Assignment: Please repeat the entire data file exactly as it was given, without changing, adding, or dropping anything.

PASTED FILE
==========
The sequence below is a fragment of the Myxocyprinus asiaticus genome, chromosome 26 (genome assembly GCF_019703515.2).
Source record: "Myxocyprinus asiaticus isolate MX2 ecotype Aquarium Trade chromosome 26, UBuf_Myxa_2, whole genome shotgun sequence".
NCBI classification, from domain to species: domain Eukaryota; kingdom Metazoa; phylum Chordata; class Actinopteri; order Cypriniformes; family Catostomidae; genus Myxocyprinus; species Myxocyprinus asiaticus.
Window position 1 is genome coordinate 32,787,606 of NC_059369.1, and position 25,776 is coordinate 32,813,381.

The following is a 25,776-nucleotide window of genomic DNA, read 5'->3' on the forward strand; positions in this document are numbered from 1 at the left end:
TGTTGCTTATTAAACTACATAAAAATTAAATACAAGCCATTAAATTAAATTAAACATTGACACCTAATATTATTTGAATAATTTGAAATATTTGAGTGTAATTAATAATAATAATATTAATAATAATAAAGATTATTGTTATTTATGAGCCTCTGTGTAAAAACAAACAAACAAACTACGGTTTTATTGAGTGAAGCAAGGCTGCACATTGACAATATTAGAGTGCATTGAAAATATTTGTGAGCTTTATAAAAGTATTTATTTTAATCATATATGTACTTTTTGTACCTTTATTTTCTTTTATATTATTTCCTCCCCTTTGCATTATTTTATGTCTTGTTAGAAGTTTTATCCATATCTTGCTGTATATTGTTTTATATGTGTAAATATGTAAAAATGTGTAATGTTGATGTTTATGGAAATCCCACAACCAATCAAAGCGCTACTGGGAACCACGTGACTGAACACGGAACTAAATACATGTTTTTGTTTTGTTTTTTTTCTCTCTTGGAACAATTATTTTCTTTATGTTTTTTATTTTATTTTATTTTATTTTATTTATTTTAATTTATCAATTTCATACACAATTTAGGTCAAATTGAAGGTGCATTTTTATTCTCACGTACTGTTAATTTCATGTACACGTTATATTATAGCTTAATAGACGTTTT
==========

The sequence below is a fragment of the Myxocyprinus asiaticus genome, chromosome 26 (genome assembly GCF_019703515.2).
Source record: "Myxocyprinus asiaticus isolate MX2 ecotype Aquarium Trade chromosome 26, UBuf_Myxa_2, whole genome shotgun sequence".
NCBI classification, from domain to species: domain Eukaryota; kingdom Metazoa; phylum Chordata; class Actinopteri; order Cypriniformes; family Catostomidae; genus Myxocyprinus; species Myxocyprinus asiaticus.
Window position 1 is genome coordinate 32,787,606 of NC_059369.1, and position 25,776 is coordinate 32,813,381.

The following is a 25,776-nucleotide window of genomic DNA, read 5'->3' on the forward strand; positions in this document are numbered from 1 at the left end:
TGTTGCTTATTAAACTACATAAAAATTAAATACAAGCCATTAAATTAAATTAAACATTGACACCTAATATTATTTGAATAATTTGAAATATTTGAGTGTAATTAATAATAATAATATTAATAATAATAAAGATTATTGTTATTTATGAGCCTCTGTGTAAAAACAAACAAACAAACTACGGTTTTATTGAGTGAAGCAAGGCTGCACATTGACAATATTAGAGTGCATTGAAAATATTTGTGAGCTTTATAAAAGTATTTATTTTAATCATATATGTACTTTTTGTACCTTTATTTTCTTTTATATTATTTCCTCCCCTTTGCATTATTTTATGTCTTGTTAGAAGTTTTATCCATATCTTGCTGTATATTGTTTTATATGTGTAAATATGTAAAAATGTGTAATGTTGATGTTTATGGAAATCCCACAACCAATCAAAGCGCTACTGGGAACCACGTGACTGAACACGGAACTAAATACATGTTTTTGTTTTGTTTTTTTTCTCTCTTGGAACAATTATTTTCTTTATGTTTTTTATTTTATTTTATTTTATTTTATTTATTTTAATTTATCAATTTCATACACAATTTAGGTCAAATTGAAGGTGCATTTTTATTCTCACGTACTGTTAATTTCATGTACACGTTATATTATAGCTTAATAGACGTTTT